Patients With Bowel Cancer 'Not Being Tested for Lynch Syndrome'

Liam Davenport

August 10, 2016

In the United Kingdom (UK), patients younger than age 50 years who are diagnosed with bowel cancer are not undergoing routine screening for a syndrome that increases the risk for cancer recurrence, despite the availability of simple and cost-effective tests, a nationwide survey reveals.

A Freedom of Information (FOI) request sent to UK hospitals revealed that almost one third of institutions do not routinely test younger patients with bowel cancer for Lynch syndrome, with the majority conducting the test after treatment has started.

Lynch syndrome is an inherited condition that increases the risk for bowel and other cancers. As well as increasing the risk for bowel cancer recurrence, there is also a 50% risk of family members also having the syndrome.

The study, conducted in collaboration with the Royal College of Pathologists, was published online August 8  by Bowel Cancer UK. Clinical guidelines from the Royal College state that testing for Lynch syndrome should be carried out automatically among all people diagnosed with bowel cancer under age 50 at the time of diagnosis.

Asha Kaur, MA, policy manager at Bowel Cancer UK, commented in a release: "Lynch syndrome has a devastating effect on families and we hear every day how generations have been affected by cancer because of this genetic condition. But it doesn't have to be this way. There is a simple and cost effective test that can detect Lynch syndrome and then place people in surveillance to help stop bowel cancer."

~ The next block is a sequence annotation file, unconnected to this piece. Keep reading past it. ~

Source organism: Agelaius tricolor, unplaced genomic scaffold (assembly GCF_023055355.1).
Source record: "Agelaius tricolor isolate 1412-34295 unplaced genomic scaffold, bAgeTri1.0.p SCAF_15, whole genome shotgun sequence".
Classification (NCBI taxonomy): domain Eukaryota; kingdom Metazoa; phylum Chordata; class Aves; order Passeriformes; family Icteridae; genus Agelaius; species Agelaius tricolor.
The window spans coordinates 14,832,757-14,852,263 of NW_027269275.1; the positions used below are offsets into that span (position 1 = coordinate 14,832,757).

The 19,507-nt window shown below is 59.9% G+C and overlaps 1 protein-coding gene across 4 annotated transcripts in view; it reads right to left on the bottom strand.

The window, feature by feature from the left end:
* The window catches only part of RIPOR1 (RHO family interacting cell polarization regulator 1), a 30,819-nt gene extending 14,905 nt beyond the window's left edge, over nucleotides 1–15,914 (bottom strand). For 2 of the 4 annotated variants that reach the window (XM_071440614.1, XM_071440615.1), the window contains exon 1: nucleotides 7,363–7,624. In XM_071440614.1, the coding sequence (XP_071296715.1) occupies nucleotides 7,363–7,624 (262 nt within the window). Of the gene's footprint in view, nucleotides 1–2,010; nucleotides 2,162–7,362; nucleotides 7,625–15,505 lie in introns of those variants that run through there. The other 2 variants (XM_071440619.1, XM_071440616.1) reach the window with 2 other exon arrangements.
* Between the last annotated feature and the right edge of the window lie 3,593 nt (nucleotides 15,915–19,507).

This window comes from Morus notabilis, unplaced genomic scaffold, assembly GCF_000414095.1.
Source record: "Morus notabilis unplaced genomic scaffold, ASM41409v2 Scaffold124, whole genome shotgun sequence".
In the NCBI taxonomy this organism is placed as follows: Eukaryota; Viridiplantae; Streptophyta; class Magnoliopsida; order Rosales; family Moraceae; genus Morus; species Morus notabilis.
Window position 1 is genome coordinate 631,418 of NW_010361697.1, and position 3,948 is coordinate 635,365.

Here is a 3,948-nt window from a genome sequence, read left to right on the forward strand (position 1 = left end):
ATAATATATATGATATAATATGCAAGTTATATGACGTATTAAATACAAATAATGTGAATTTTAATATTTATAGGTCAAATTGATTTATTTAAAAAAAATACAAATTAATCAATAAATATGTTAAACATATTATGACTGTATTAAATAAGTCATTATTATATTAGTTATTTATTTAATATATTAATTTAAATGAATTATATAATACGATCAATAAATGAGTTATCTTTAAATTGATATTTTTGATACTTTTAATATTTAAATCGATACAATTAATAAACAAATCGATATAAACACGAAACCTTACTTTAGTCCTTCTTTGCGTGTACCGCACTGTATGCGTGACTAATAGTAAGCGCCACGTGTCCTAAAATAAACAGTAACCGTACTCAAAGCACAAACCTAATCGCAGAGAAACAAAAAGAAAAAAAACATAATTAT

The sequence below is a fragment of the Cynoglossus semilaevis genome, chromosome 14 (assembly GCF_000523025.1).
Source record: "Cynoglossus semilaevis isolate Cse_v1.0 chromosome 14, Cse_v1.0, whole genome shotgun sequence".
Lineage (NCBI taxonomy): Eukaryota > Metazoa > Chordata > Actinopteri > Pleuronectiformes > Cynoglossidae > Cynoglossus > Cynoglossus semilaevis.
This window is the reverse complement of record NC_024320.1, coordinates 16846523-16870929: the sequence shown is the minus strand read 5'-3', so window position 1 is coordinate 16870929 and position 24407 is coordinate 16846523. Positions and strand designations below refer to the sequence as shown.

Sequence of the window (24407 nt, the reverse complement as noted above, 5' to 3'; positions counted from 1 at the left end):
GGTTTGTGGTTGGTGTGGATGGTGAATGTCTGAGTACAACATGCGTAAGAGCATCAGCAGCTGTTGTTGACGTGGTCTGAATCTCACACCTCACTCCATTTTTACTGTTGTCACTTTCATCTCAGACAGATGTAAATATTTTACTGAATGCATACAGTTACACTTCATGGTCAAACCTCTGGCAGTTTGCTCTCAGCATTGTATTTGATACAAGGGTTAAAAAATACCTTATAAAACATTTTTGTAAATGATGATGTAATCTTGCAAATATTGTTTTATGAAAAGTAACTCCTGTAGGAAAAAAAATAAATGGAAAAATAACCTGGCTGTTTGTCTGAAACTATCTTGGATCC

She said that since their previous FOI request in 2015, there has been a 46% increase in the number of hospitals testing patients diagnosed with bowel cancer under age 50 years.

She pointed out, however, that although the Royal College guidelines were published 2 years ago, 40 hospitals in England alone are not performing the test at all, and there are huge variations across the UK.

She said, "We understand that a number of hospitals face challenges implementing the guidelines; however, many have developed innovative solutions and local approaches to overcome these barriers.… We urge hospitals across the UK to work together to carry out this lifesaving test."

Tim Helliwell, MD, PhD, honorary professor and consultant histopathologist at the Institute of Translational Medicine, University of Liverpool, and vice-president of the Royal College of Pathologists, welcomed the increase in the number of hospitals making the test routine available.

He nevertheless continued: "While we recognise that there are barriers for some Trusts in being able to routinely offer testing, we would encourage local multi-disciplinary teams and commissioners to work together to see if they can improve take up of this vital test which may affect patients and their families."

Study Details

To determine whether patients younger than age 50 years diagnosed with bowel cancer routinely undergo molecular screening for Lynch syndrome, the researchers submitted an FOI request in June 2016 to each hospital trust in England, health board in Scotland and Wales, and health and social care trust in Northern Ireland.